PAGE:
He's still wearing his baby-blue bunny suit, but the preternaturally perky star of Little Rabbit Lost and Little Rabbit Goes to School is now a little older--and more defiant. In this newest installment, Horse once again demonstrates his intuitive understanding of preschoolers' minds and moods. After a scolding, Little Rabbit runs away from home declaring, "I'm Little Rabbit Runaway. Nobody can tell me what to do!" He meets a kindred spirit in Molly Mouse, and together they build a ramshackle house from junkyard findings. But when Molly turns into a "bossyboots," Little Rabbit runs off, only to return when a scary thunderstorm looms. As in the previous books, his mother comes to the rescue ("Little Rabbit had liked living in his own house, but he was very happy to see Mama"), reassuring young readers who admire Little Rabbit's independence but, like him, want to go home. Horse's ink-lined watercolors brim with imaginative details, especially the shack, which is furnished Borrowers-style (dice for chairs, a book as a table). With a few strokes of his pen, Horse also gives Little Rabbit more big-kid expressions, from anger to fear to pure joy. Is Little Rabbit growing up? Perhaps. His young fans will have to wait for the next book in this delightful series to find out. Ages 2-6. (Sept.) Copyright 2005 Reed Business Information.
The appealing young rabbit of Little Rabbit Lost and Little Rabbit Goes to School reflects the feelings many youngsters can share. After being scolded for bad behavior, he decides to pack up and run away to where nobody can tell him what to do. With the help of Molly Mouse, he collects enough materials to build a house, and invites Molly to share it. Playing "Mama," Molly soon begins to order him around as well, so he leaves her in a huff, only to return soaked by the rain. As they huddle together, a bit frightened, he is relieved when his real Mama arrives to take him home. He has decided "one mama is enough . . . " The innocence of this simple story is visualized in pen and ink and pale watercolors that provide the bucolic background—along with the details of the junkyard needed for the day's adventure. Anthropomorphic Molly is an adorable miniature tyrant over bunny-suited Little Rabbit. Perhaps some youngsters may think again about their plans to run away when they see what happens to Little Rabbit. 2005, Peachtree Publishers, Ages 3 to 6.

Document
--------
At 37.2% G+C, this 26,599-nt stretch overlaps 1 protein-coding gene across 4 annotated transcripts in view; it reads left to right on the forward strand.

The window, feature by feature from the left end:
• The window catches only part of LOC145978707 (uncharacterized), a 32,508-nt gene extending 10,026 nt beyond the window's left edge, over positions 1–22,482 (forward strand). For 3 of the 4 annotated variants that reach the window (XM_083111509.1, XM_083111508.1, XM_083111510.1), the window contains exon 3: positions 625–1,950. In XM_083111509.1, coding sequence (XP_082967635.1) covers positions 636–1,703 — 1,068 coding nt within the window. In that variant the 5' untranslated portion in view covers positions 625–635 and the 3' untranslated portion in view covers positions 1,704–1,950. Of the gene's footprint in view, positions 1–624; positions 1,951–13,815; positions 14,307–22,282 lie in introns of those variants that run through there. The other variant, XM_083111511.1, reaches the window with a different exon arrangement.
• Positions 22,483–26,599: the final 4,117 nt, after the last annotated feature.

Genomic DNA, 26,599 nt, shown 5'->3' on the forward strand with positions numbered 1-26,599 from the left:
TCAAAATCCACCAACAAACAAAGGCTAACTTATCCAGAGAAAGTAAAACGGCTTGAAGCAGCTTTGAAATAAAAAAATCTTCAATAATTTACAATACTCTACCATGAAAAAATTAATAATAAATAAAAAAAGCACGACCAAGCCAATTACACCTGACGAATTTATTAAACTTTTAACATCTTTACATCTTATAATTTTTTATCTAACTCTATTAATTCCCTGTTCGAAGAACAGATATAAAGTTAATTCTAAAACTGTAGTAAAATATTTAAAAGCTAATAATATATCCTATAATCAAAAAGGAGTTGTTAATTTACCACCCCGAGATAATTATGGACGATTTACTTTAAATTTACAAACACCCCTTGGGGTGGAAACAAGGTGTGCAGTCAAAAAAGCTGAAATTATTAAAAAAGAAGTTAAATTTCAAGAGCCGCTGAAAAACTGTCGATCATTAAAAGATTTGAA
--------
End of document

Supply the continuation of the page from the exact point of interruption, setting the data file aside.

—Ken Marantz and Sylvia Marantz
School Library Journal
PreS-K-The protagonist from Little Rabbit Lost (Peachtree, 2002) returns. After being scolded by his parents, he runs away so that no one can tell him what to do. He begins building a house when Molly Mouse, another runaway, joins him. Life together sours quickly, however, as Molly takes on the role of a bossy mother. Little Rabbit takes off and spends a fine day playing with other animals; when it begins to rain, however, he returns, tired and dirty. To cheer him, Molly Mouse reads a bedtime story. Unfortunately, she chooses one about a cat who chases runaway rabbits. The two become scared and huddle in bed until morning, when their mamas find them, and they return home. Horse's expressive, detailed illustrations set this title apart from the general rank of stories about rabbits and runaways. The soft browns, blues, and greens give the book a vintage flavor that contrasts with modern details such as a junk pile containing a pair of fuzzy dice and a broken television set. The stormy friendship between Little Rabbit and Molly Mouse is both amusing and realistic. The universal appeal of tales about running away and the high-quality art make this a solid addition to picture-book collections.-Suzanne Myers Harold, Multnomah County Library System, Portland, OR Copyright 2005 Reed Business Information.
Where Margaret Wise Brown's Runaway Bunny is all talk, Little Rabbit suits action to words, declaring himself a runaway in the wake of a parental scolding and heading out into the garden with a few choice possessions. Along comes Molly Mouse; finding Little Rabbit sulking under a bush, she gets into the spirit of things by helping him to construct a cozy new house from found rubbish, and then moving in. But when she too turns out to be a real "bossyboots," he stomps out again, this time for a long round of muddy play. Hard rain at last drives him reluctantly back to Molly, who tries to comfort him with a story-which turns out to be too scary for teller and listener both. Happily, two moms then enter to carry the relieved runaways home. Covering his mercurial runaway from paws to ears in an increasingly untidy flannel bunny suit, Horse illustrates the outing, Little Rabbit's third, with leafy, warm-toned scenes full of finely drawn yard litter, natural detail and small animals. Children just past toddler stage will happily identify with this independent-but not too independent-spirit. (Picture book. 3-5)